Saturday, November 16, 2013

Kamvalethu.

I was sitting on the edge of the couch, overwhelmed by my surroundings and the bleak reality that my eyes met. I spent a week at Themba Care, the government institution that housed 13 babies – sick, infected, abandoned little babies. The kids were so sick they couldn't hide it. Frail and under weight bodies, oozing ears, babies on machines, children who couldn't walk properly. I was genuinely overwhelmed. My prayer for that week was that God would reveal more and more of Himself as Father. Daddy.

Days passed and I still felt uncomfortable and overwhelmed. I knew there wasn't much I could do to help those children, but I played, and smiled, and laughed, and rocked, and fed, and prayed over them.

Now, I don't normally play favourites..... but... that was before I had met Kamvalethu. He was a precious little boy who was quiet and cautious at first, but so warm and friendly after we established ourselves. He couldn't speak much english and he wasn't capable of walking properly, but we got on so well. At the beginning of the week I was completely unaware that this little boy would show me exactly who I am in the eyes of God.

One afternoon we were working on developmental skills that the children needed help with, but Kamvalethu wasn't very happy with me. He had a particular toy that was going to hurt him if he had fallen or bumped into something, so I took it away from him so that he wouldn't hurt himself. Boy oh boy that child cried and fussed like it was the end of the world. He literally worked himself up so much that he was struggling to breathe and I think he could have filled a river with tears. He was so upset with me and refused to pay me any attention for the rest of the afternoon.

I was a bit hurt to be honest. He had become my little buddy and I was simply trying to protect him because I cared about him. His young mind couldn't conceptualise that though. We both had to suffer the consequences. He didn't get his toy and exhausted himself from his tempertantrum, and I was cut off from the baby I wanted to be with the most.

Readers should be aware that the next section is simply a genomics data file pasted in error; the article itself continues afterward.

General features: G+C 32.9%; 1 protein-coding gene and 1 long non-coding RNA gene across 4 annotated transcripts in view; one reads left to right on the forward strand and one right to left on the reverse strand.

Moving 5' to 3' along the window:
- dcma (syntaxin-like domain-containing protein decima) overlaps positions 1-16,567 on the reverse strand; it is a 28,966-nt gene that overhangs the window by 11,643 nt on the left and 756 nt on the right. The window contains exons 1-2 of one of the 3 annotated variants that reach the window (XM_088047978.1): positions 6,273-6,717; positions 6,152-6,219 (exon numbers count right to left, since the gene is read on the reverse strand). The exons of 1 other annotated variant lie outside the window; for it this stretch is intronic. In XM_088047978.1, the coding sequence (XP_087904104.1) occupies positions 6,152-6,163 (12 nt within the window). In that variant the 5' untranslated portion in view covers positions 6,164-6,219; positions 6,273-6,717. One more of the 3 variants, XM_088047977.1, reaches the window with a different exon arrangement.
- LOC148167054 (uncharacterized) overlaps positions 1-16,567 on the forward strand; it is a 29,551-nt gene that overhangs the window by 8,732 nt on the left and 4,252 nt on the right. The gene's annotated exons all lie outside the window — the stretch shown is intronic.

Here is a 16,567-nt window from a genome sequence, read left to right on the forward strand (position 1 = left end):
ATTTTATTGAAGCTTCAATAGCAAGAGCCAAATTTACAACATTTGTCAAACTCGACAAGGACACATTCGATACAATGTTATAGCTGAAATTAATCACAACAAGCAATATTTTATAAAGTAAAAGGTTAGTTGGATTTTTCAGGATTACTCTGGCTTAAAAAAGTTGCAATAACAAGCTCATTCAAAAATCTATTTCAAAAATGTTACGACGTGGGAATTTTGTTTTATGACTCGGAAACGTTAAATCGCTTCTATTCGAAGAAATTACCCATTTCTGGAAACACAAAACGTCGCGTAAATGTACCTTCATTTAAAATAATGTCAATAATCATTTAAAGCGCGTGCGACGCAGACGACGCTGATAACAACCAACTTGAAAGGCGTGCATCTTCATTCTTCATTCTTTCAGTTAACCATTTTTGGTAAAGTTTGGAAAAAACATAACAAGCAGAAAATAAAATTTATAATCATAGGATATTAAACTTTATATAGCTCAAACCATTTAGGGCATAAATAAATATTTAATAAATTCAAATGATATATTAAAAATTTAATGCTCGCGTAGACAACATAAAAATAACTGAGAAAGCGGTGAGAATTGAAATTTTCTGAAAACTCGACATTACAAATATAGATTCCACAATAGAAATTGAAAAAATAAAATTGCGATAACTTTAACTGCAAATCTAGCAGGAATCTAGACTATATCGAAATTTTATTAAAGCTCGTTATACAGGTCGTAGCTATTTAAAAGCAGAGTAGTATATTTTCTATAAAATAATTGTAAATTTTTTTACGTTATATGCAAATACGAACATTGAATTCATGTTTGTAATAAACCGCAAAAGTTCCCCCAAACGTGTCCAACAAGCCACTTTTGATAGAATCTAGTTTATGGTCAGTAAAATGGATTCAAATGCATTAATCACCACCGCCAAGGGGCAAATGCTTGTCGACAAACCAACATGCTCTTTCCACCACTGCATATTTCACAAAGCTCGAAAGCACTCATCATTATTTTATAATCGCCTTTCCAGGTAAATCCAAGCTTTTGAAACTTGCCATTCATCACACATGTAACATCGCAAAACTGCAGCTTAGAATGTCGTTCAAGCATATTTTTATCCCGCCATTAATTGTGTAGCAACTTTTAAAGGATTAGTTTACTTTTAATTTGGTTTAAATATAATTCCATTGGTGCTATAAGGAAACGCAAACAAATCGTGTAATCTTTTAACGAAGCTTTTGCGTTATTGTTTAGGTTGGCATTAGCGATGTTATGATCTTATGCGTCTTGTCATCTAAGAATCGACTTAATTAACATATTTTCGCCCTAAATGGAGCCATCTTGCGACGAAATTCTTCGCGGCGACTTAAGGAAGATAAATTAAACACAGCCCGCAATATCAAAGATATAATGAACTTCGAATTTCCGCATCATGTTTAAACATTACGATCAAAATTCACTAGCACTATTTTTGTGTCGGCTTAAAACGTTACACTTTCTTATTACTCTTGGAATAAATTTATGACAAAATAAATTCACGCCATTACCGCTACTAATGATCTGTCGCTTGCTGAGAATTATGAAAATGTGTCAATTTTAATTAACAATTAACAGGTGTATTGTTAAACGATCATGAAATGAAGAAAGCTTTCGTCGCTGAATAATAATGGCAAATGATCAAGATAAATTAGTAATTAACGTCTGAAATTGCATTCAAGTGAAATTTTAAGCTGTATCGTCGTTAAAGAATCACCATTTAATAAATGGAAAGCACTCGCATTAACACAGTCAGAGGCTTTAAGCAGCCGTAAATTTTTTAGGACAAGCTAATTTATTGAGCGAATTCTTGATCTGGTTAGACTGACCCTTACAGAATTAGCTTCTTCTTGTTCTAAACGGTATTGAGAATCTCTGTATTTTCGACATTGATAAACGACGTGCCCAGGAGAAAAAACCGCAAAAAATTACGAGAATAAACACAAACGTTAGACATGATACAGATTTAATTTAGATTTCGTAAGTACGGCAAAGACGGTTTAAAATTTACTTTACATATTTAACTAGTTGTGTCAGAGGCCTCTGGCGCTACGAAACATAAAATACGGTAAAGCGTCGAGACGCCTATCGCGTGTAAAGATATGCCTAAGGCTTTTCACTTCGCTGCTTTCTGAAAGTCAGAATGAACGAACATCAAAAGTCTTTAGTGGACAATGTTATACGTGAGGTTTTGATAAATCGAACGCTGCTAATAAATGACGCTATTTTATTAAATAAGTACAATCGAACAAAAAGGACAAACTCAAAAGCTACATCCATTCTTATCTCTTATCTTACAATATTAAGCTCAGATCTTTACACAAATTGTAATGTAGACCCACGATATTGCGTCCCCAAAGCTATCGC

Months later I'm sitting in my room, trying to talk to God through my stubbornness and apologise for how strong-willed and uncooperative I've been lately, and I just had an overwhelming picture come to my mind.

The first was thinking of my high school years and my relationship with my dad. My parents are so wise and have examplified large amounts of leadership and guidance in my life, but that doesn't mean I always understood their leadership or decisions. Actually, more often than not, I bucked their authority out of the stubbornness in my heart and did what I felt was best. That would lead to arguments, frustration, and consequences. My parents are my best friends and I understand now that they love me and made certain decisions to protect me and to give me what was best. The picture I got was the pain of being separated from my parents because I was rebellious and angry because I didn't get what I had wanted in that moment. I see the pain my parents felt because I was essentially hurting myself, but more than that, I wasn't trusting them and I was pushing them away.

After thinking about that, my mind immediately went to that precious baby. Yoh it hurt my heart when he was so upset with me. I wish I could have explained to him in a way that he would have understood... I was simply protecting him. I was keeping him from hurting himself.

How often is that us though?  

We fight and kick and scream at God like little babies because we don't get our way. We don't understand Him, and we decide not to trust that He is protecting us and taking care of us. Worse than that, we tend to push Him away.